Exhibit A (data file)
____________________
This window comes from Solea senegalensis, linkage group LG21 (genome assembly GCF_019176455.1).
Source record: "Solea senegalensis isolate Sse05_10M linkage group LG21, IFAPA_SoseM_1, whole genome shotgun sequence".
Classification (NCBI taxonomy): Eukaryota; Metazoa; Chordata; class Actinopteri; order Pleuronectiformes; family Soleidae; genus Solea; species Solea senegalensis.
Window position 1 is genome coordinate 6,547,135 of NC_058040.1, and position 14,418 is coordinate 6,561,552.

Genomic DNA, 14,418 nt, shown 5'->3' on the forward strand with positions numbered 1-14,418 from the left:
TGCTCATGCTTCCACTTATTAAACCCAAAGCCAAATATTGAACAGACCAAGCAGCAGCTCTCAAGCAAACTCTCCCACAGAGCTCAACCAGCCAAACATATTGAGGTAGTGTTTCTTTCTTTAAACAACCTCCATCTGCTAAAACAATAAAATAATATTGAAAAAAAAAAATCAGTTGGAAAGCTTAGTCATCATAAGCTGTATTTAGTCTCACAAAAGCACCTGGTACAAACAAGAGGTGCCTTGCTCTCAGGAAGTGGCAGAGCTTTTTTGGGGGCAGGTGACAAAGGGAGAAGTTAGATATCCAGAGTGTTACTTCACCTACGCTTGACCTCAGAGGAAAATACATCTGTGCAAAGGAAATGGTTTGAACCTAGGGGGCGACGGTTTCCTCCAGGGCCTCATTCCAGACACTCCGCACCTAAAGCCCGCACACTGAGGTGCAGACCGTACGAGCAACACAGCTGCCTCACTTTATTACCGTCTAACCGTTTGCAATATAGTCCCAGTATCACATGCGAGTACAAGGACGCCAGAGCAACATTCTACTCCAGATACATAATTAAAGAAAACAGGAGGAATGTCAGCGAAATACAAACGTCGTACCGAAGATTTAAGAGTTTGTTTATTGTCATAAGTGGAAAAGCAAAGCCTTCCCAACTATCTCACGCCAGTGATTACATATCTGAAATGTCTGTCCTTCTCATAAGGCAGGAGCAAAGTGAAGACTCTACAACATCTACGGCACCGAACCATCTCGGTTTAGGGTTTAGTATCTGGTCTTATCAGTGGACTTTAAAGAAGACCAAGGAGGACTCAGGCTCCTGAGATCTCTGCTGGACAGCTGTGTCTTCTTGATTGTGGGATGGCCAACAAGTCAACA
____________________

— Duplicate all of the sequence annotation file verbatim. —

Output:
This window comes from Solea senegalensis, linkage group LG21 (genome assembly GCF_019176455.1).
Source record: "Solea senegalensis isolate Sse05_10M linkage group LG21, IFAPA_SoseM_1, whole genome shotgun sequence".
Classification (NCBI taxonomy): Eukaryota; Metazoa; Chordata; class Actinopteri; order Pleuronectiformes; family Soleidae; genus Solea; species Solea senegalensis.
Window position 1 is genome coordinate 6,547,135 of NC_058040.1, and position 14,418 is coordinate 6,561,552.

Genomic DNA, 14,418 nt, shown 5'->3' on the forward strand with positions numbered 1-14,418 from the left:
TGCTCATGCTTCCACTTATTAAACCCAAAGCCAAATATTGAACAGACCAAGCAGCAGCTCTCAAGCAAACTCTCCCACAGAGCTCAACCAGCCAAACATATTGAGGTAGTGTTTCTTTCTTTAAACAACCTCCATCTGCTAAAACAATAAAATAATATTGAAAAAAAAAAATCAGTTGGAAAGCTTAGTCATCATAAGCTGTATTTAGTCTCACAAAAGCACCTGGTACAAACAAGAGGTGCCTTGCTCTCAGGAAGTGGCAGAGCTTTTTTGGGGGCAGGTGACAAAGGGAGAAGTTAGATATCCAGAGTGTTACTTCACCTACGCTTGACCTCAGAGGAAAATACATCTGTGCAAAGGAAATGGTTTGAACCTAGGGGGCGACGGTTTCCTCCAGGGCCTCATTCCAGACACTCCGCACCTAAAGCCCGCACACTGAGGTGCAGACCGTACGAGCAACACAGCTGCCTCACTTTATTACCGTCTAACCGTTTGCAATATAGTCCCAGTATCACATGCGAGTACAAGGACGCCAGAGCAACATTCTACTCCAGATACATAATTAAAGAAAACAGGAGGAATGTCAGCGAAATACAAACGTCGTACCGAAGATTTAAGAGTTTGTTTATTGTCATAAGTGGAAAAGCAAAGCCTTCCCAACTATCTCACGCCAGTGATTACATATCTGAAATGTCTGTCCTTCTCATAAGGCAGGAGCAAAGTGAAGACTCTACAACATCTACGGCACCGAACCATCTCGGTTTAGGGTTTAGTATCTGGTCTTATCAGTGGACTTTAAAGAAGACCAAGGAGGACTCAGGCTCCTGAGATCTCTGCTGGACAGCTGTGTCTTCTTGATTGTGGGATGGCCAACAAGTCAACA